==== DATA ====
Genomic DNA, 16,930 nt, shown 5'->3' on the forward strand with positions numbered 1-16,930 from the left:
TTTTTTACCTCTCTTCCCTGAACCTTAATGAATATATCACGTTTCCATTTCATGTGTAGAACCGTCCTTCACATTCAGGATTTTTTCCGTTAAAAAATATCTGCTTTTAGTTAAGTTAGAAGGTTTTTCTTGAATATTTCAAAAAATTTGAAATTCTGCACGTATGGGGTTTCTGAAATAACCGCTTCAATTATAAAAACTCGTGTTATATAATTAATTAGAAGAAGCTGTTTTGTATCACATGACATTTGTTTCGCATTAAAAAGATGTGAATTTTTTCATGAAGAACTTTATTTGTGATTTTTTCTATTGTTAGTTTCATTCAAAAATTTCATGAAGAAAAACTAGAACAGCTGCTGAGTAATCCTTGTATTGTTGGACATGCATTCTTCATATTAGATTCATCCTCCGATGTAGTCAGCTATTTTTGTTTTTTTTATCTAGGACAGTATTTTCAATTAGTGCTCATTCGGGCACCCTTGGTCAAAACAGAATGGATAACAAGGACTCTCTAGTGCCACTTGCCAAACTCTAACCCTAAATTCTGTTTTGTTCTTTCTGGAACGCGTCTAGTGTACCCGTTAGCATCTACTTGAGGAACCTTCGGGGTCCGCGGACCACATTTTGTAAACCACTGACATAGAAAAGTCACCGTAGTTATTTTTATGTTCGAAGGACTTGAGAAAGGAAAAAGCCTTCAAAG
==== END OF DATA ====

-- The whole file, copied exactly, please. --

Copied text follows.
Genomic DNA, 16,930 nt, shown 5'->3' on the forward strand with positions numbered 1-16,930 from the left:
TTTTTTACCTCTCTTCCCTGAACCTTAATGAATATATCACGTTTCCATTTCATGTGTAGAACCGTCCTTCACATTCAGGATTTTTTCCGTTAAAAAATATCTGCTTTTAGTTAAGTTAGAAGGTTTTTCTTGAATATTTCAAAAAATTTGAAATTCTGCACGTATGGGGTTTCTGAAATAACCGCTTCAATTATAAAAACTCGTGTTATATAATTAATTAGAAGAAGCTGTTTTGTATCACATGACATTTGTTTCGCATTAAAAAGATGTGAATTTTTTCATGAAGAACTTTATTTGTGATTTTTTCTATTGTTAGTTTCATTCAAAAATTTCATGAAGAAAAACTAGAACAGCTGCTGAGTAATCCTTGTATTGTTGGACATGCATTCTTCATATTAGATTCATCCTCCGATGTAGTCAGCTATTTTTGTTTTTTTTATCTAGGACAGTATTTTCAATTAGTGCTCATTCGGGCACCCTTGGTCAAAACAGAATGGATAACAAGGACTCTCTAGTGCCACTTGCCAAACTCTAACCCTAAATTCTGTTTTGTTCTTTCTGGAACGCGTCTAGTGTACCCGTTAGCATCTACTTGAGGAACCTTCGGGGTCCGCGGACCACATTTTGTAAACCACTGACATAGAAAAGTCACCGTAGTTATTTTTATGTTCGAAGGACTTGAGAAAGGAAAAAGCCTTCAAAG